Monday, March 2, 2009
Sally at the computer in our "office" overlooking Zihuatanejo Bay.
When Sally headed for yoga class at Paty's this morning, I set out for the end of Playa La Ropa and the southwest edge of Zihua. bay to try my luck at shore fishing again. It was a longer trek than I'd remembered, and, as I indeed had remembered, the rocky shore there was littered and smelled of human abuse. Nonetheless, I was able to further refine my casting skills, learning that, without the stiff headwind I'd had to deal with at La Barra, I was able to throw my large red-and-white pencil popper a good 75 yards, even without very solid footing. Apparently, the fish weren't impressed though.
Our goals for the day: to check out a strange and spectacular building I'd heard about, all but hidden on the hilltop not far from our villa; and to find a set of laquered salad bowls to match our black plates and goblets.
El Partenon is the local nickname of the pseudo-classical cliff-top palace of former Mexico City police chief Arturo Durazo Morano. Known as "El Negro", Durazo was notoriously corrupt, amassing a fortune through his connections with the drugs trade. Since his arrest almost 30 years ago, the property has been unoccupied and its upkeep neglected.
We walked up an unmarked, overgrown road flanked by signs declaring the land government property. As we rounded the last turn in the road, some of the grounds' classical statuary came into view, as well as a spectacular, massive arbor still splendid for its healthy cloak of raucous- magenta bougainvillea. But between us and the entrance to the building stood an iron fence of a scale one might imagine faced the Greeks and their warrior-stuffed horse at Troy.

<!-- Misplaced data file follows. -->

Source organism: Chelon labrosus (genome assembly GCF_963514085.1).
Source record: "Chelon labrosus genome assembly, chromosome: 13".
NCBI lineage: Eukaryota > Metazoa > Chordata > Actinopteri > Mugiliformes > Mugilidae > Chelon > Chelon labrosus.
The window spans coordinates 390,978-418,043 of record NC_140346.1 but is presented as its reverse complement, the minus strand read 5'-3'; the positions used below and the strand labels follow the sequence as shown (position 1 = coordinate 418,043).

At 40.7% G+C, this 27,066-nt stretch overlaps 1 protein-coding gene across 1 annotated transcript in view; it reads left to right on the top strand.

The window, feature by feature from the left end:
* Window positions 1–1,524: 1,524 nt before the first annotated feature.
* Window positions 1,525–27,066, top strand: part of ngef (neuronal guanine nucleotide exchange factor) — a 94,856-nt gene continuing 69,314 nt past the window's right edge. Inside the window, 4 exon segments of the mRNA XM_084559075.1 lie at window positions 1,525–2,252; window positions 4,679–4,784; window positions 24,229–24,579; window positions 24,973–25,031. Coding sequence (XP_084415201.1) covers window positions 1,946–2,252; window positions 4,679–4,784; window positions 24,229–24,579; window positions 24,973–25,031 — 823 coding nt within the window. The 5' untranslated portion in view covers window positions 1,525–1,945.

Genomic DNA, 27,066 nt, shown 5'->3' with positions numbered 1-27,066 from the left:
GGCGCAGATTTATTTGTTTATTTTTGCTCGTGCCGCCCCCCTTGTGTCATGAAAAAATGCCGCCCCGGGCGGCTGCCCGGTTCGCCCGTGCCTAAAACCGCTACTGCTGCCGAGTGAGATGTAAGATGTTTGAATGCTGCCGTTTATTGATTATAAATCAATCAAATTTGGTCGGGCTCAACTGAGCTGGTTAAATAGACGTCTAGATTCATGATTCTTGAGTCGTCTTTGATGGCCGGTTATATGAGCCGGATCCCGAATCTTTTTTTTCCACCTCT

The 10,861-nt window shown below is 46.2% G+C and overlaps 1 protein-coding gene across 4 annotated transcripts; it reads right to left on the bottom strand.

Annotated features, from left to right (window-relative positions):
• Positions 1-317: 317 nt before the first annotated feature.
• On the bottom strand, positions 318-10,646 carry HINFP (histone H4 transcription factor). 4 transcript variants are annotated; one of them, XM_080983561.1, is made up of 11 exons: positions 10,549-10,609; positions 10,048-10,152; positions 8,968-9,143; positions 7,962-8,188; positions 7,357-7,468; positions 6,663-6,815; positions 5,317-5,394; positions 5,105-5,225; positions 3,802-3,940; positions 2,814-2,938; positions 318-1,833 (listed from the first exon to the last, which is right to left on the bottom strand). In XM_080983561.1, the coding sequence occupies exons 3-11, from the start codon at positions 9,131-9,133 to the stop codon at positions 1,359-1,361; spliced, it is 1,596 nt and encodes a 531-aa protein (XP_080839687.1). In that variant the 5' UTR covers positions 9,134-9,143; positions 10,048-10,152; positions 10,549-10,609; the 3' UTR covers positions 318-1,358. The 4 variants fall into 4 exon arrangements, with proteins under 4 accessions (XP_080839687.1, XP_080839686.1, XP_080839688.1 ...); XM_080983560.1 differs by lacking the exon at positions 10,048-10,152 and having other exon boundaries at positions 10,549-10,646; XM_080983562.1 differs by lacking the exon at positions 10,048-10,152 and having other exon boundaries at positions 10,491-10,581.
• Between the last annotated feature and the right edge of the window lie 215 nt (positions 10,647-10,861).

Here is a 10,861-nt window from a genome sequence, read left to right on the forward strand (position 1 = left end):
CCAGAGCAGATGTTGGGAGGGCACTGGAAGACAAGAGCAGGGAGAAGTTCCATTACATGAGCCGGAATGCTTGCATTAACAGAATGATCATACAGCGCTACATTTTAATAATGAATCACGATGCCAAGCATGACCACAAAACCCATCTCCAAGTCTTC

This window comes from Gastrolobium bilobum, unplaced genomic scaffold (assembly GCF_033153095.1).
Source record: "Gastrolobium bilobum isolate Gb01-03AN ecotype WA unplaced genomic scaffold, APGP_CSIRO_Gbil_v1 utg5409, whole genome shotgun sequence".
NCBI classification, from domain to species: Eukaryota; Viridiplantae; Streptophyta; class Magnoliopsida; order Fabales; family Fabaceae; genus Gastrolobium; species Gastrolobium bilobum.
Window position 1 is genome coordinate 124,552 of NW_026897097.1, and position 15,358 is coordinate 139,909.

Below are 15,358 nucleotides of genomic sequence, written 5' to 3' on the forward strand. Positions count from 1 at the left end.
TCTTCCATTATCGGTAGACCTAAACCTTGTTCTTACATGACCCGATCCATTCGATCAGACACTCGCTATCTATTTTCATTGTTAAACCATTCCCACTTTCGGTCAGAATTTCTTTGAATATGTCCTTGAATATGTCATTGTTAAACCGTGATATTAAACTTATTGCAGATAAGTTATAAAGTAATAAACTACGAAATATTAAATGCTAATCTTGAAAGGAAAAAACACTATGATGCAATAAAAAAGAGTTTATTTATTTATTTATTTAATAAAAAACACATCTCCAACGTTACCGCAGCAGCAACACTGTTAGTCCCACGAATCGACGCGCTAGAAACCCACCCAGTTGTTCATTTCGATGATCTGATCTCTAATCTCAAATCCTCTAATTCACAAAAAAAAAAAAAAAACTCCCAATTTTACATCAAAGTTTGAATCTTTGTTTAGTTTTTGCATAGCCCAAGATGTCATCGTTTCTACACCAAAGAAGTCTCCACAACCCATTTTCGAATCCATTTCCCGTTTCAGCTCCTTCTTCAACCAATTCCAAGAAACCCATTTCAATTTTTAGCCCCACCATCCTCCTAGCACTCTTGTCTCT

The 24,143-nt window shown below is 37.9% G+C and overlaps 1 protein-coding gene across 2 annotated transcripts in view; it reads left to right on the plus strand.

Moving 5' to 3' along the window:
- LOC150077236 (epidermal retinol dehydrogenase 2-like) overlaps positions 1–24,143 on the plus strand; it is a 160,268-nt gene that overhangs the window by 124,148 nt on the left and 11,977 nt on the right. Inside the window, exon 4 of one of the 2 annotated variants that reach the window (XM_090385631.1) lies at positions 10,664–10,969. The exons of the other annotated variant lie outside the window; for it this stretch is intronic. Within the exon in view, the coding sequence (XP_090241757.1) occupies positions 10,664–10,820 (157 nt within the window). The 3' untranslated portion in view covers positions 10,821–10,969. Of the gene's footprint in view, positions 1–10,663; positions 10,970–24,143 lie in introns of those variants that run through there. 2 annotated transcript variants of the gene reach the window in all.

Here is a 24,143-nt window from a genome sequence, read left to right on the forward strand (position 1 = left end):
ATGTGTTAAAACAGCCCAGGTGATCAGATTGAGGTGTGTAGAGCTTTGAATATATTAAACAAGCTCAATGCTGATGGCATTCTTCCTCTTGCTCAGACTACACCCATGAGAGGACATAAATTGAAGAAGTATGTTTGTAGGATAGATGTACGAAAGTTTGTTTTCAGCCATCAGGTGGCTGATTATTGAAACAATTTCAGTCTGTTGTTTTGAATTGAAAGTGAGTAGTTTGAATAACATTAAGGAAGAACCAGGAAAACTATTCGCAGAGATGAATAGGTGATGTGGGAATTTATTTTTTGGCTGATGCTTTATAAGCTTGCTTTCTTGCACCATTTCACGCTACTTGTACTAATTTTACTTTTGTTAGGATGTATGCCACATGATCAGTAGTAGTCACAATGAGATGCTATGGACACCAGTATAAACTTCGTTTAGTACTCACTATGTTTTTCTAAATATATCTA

We jumped when we suddenly heard a voice and saw a face duck behind a wall. I peeked around the corner to see a man, his dog and their little home tucked into one of the out-buildings of the compound. After he donned a t-shirt, the man emerged to introduce himself and begin his informal sales pitch for his guided tour. After agreeing to a fee about a third of what he'd asked, and promising to maintain complete silence as we entered the building,we shook hands with "My" (his best shot at Mike), short for Miguel and he let us in to walk around on our own. The building, with its wonderful columned facade, was full of more statues, Italian marble floors, a number of very bad frescoes, and other lavish (one might say over-the-top) features. The upstairs bedrooms each had a bed platform once suspended by chains from the mirrored ceilings. Some had jacuzzis, now covered in mouse droppings and bat guano.
Miguel finally caught up with us and began to explain that the place had been primarily used for orgias (orgies), and to point out in nearly all the paintings the figure of the Centaur, or, as he referred to it with great drama, el diablo. Other frescoes showed people engaged in all sorts of abhorrent behavior, like gnawing the flesh off of other, still-living people. These Miguel simply described as loco.
Outside, in what might have been at one time a beautiful garden area, was a large swimming pool, now filled with only a few feet of fetid water and surrounded by still more gaudy statues, some toppled.
Trying to forget the sheer wierdness of the Partenon, we continued walking toward town and the artisan's market, stopping along the way for a cold drink and a snack/lunch. The tightly-packed little stalls of the market were sweltering as we went from one to the next trying to find just the combination of materials, size, design and workmanship we wanted for our fruteritos (salad bowls). After about a half an hour of disappointing all the eager shopkeepers, we returned to the first artisan we'd talked with, who offered to custom-make our set of one large and six small salad bowls. I was proud of my improving Spanish language shopping skills, not only communicating our very particular wishes for the bowls, but working the man down from his original price of the equivalent of $120 usd to $60 for the set.